HomeOpinion & AnalysisColumnistsWhy Cuthbert Dube will not resign

Why Cuthbert Dube will not resign

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It’s not every day that I write about sport, but the painful events at the 11 de Novembro Stadium in Luanda, Angola, on Sunday left most Zimbabweans asking themselves soul-searching questions.

Report By Mernat Mafirakurewa

Inevitably in the wake of the shattered dreams, emotions are still running high for millions of loyal Warriors fans.

Sadly, as a country we seem to be hopping from one crisis to another. In the aftermath of the Luanda debacle, attention has already been inconspicuously shifted to Asiagate. Individuals from various quarters have called for the resignation of Zimbabwe Fooball Association (Zifa) boss Cuthbert Dube and his entire board as they are solely to blame for the failure by the Warriors to qualify for the Africa Cup of Nations (Afcon) football finals in 2013.

Stepping down is the way to go especially after letting down a highly expectant nation. In progressive countries, it was only proper for Dube and his lieutenants to resign en masse.

In fact, Dube and his board strongly believe they can still turn things around. Just to put things into perspective, honestly who would resign in a country where such culture does not exist?

Who would resign in a country where such people are labelled “spineless”? Who would let go in a country where at times people that come second-best are rewarded. Remember Big Brother!

Remember Nkosana Moyo, the former Industry and International Trade minister, who fell out with President Robert Mugabe after resigning in 2001. He was subsequently labelled “spineless” for not being “man enough”.

In that context, stepping down in Africa, let alone in Zimbabwe, is unheard of. To them, it is actually a sign of admission of failure. But yes, former Education minister Edmund Garwe resigned from his post after his child was implicated in an examination leakage scam, but later reportedly committed suicide.

The other who committed suicide in disgrace following the Willowgate scandal was former Senior Minister of Political Affairs Maurice Nyagumbo. Little did he know that his fellow comrades — Frederick Shava (then Transport minister), Calistus Ndlovu (then Industry minister) and others — would be rewarded heavily for their “exploits”.

So it would have come as a surprise if Dube had stepped down. Typical of most African leaders is that despite failure, they always think they still have something to offer, even when they are clueless and clutching at straws.

Just last month, Zimbabwe suffered a humiliating defeat at the T20 Cricket World Cup in Sri Lanka and, lo and behold, when fans were calling for head coach Allan Butcher’s head, nothing happened.

Still smarting from one of the most embarrassing defeats at such a global showcase, the cricket authorities were looking to the future, pleading for more time when fans had more questions than answers. So perhaps Dube becomes a non-issue.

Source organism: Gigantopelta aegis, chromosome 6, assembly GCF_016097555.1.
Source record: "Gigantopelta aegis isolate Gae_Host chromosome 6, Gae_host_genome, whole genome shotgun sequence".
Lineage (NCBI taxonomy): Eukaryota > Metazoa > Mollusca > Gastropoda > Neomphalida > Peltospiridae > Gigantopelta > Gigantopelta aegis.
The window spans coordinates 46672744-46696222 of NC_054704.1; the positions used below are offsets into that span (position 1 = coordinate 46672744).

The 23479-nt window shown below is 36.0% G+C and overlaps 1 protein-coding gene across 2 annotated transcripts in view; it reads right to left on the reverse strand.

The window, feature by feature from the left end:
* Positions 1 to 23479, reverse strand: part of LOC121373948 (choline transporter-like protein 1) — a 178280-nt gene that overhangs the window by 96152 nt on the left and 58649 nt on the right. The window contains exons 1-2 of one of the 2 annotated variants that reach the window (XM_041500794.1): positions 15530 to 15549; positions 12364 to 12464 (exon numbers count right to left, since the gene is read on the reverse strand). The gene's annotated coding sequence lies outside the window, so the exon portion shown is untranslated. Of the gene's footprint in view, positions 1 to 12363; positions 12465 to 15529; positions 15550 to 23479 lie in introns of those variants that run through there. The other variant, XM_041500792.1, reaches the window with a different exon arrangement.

In more than three decades of self-rule, I can hardly find at least 10 public officials who stepped aside to pave way for new blood. It has become clear that in Africa there are rulers, not leaders. The difference being that a leader guides and shows the way, while a ruler just instructs.

In Dube’s absence, Zifa is virtually non-existent, at least in his mind.

Remember the failure by the Under-20 national team to travel to Angola to fulfil an international assignment?

Education, Sport, Arts and Culture minister David Coltart aptly put it: “I am reluctant to blame the players who I think tried their hardest — some really put their all into it. We just need to sort out the administrative side of the game. Believe you me, I am doing everything within my limited powers to clean up the mess.

“The problem is fundamentally administrative, too much politics, abuse of office, corruption in football affects everything.”

Sadly in the wake of this national disaster, Dube is again seeing Asiagate shadows. Instead of shouldering the blame, Dube is looking for scapegoats in the form of hapless players branding them “mercenaries”.

In his wisdom and/or lack of it, each time we lose a game, players are to blame, but when they win matches, Zifa takes all the glory.

Defiant as Dube might be, it’s clear our national teams are going nowhere.

There are no scapegoats here, Dube as the head and appointing authority of football in this country, the buck stops with him. No more, no less. Ordinary Zimbabweans wait for the day when leaders will stop the blame game, but proffer solutions.

There is no doubt it will take time for a change in culture. The reality is that there is no other country we can support beside Zimbabwe, but doing so is now posing a serious health risk.

For views and comments email mmafirakurewa@newsday.co.zw follow me on twitter @mmafira

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